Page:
China Curbs Online Payment in Fresh Blow to Internet Finance
China plans to tighten regulations governing the nation’s 270 online-payment firms including Alibaba Group Holding Ltd.’s finance arm, dealing another blow to the booming business of Internet finance. Under draft rules published on July 31, the central bank will limit the amount an individual can pay online to 5,000 yuan ($805) per day through third-party payment accounts, unless the customer’s identity can be verified by a security token and electronic signature. The People’s Bank of China is seeking public feedback by Aug. 28. The central bank last month imposed stricter rules on the industry, which analysts expected to lead to sweeping changes and failures among online lenders. Story in Bloomberg.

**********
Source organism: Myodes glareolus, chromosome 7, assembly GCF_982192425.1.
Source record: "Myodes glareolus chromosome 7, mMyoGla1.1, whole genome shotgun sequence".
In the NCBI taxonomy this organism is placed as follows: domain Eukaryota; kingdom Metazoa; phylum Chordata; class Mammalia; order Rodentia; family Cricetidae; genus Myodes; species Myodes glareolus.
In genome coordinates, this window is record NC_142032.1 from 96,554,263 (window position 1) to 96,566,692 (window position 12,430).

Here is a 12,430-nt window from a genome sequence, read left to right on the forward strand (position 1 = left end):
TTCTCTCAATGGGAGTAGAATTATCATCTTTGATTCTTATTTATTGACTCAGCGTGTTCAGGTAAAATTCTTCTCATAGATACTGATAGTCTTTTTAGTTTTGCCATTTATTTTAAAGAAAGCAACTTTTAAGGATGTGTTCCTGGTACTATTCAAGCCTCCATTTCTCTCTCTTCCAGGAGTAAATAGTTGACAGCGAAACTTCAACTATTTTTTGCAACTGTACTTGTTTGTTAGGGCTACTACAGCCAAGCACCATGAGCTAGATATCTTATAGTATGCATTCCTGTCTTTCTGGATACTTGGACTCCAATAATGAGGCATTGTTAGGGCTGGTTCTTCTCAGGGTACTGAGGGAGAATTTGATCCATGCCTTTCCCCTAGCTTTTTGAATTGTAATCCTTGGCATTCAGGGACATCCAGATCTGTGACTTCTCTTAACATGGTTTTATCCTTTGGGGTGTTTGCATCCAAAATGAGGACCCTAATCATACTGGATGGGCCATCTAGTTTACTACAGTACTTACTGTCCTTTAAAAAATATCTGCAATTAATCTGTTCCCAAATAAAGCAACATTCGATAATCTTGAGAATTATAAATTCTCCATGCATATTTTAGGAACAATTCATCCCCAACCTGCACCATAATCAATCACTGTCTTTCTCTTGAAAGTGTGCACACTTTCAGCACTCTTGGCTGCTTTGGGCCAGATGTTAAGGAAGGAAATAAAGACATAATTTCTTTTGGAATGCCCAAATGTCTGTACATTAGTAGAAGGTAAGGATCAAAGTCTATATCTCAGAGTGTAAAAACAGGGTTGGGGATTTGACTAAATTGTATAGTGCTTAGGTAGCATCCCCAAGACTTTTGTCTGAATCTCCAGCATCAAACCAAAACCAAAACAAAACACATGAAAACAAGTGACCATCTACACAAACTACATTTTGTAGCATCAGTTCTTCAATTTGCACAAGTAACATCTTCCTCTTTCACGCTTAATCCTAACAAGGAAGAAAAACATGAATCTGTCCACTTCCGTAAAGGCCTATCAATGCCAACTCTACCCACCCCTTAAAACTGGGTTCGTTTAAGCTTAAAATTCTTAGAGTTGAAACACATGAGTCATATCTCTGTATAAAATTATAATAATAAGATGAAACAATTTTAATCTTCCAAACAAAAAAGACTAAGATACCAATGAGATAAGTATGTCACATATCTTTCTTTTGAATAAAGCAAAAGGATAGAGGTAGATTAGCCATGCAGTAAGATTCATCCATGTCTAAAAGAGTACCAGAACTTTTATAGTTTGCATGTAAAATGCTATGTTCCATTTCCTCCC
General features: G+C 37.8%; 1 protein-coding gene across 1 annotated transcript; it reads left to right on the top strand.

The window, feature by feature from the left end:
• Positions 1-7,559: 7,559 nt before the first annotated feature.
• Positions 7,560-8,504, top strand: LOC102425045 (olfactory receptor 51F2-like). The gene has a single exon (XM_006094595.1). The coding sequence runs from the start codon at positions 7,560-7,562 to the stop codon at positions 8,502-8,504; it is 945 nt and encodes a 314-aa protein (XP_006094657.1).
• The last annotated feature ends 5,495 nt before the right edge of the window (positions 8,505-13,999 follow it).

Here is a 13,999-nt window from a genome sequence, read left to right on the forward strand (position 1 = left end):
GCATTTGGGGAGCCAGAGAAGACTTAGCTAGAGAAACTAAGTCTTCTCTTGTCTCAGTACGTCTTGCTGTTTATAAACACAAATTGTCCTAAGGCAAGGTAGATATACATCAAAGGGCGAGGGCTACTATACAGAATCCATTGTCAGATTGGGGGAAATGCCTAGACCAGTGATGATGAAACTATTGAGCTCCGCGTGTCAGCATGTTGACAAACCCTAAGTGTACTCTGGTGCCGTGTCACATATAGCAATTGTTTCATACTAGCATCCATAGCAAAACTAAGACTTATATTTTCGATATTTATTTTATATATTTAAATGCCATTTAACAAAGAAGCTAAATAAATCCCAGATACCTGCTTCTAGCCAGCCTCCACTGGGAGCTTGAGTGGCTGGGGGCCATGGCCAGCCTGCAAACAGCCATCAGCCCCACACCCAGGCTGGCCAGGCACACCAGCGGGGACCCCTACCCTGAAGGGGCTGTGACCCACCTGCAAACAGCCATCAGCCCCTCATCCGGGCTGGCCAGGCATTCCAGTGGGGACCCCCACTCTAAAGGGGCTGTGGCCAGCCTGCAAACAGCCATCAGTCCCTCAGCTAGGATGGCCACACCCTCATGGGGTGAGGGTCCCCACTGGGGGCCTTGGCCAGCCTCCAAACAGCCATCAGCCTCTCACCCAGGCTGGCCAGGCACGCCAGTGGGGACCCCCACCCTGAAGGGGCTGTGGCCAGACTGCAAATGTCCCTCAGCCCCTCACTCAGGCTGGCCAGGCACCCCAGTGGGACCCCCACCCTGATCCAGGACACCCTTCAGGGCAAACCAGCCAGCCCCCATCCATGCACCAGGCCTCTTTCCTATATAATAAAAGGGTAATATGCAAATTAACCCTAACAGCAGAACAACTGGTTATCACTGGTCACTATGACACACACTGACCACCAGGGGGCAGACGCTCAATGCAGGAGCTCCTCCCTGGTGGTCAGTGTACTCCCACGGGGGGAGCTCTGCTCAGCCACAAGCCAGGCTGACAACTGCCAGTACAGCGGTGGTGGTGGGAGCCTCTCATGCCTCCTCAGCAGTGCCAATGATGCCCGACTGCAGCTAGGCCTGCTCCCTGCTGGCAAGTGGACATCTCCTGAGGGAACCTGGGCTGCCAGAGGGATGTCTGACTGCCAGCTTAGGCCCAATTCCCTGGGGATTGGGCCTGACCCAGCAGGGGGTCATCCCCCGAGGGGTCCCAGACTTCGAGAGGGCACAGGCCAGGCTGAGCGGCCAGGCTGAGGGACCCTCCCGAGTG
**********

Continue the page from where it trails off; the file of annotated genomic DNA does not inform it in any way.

Sony Unveils Smartphones with 13-Megapixel Front Camera for Selfies
Sony is trying to woo selfie-taking consumers with its latest two smartphones. Unveiled on Monday, the Xperia C5 Ultra and Xperia M5 both include 13-megapixel cameras on the front and back. That’s a change of pace since typically smartphone makers reserve the better cameras for the rear since since people traditionally take pictures of what’s around them. But the selfie craze of taking pictures of yourself apparently convinced Sony to adopt a hefty camera on the front as well. Story by Lance Whitney for CNet.

About John Oldshue

John Oldshue is the creator of SaveOnPhone.com. He worked for over 15 years in television and won an Emmy award for his reporting. He covers long distance and cell phone topics for SaveOnPhone.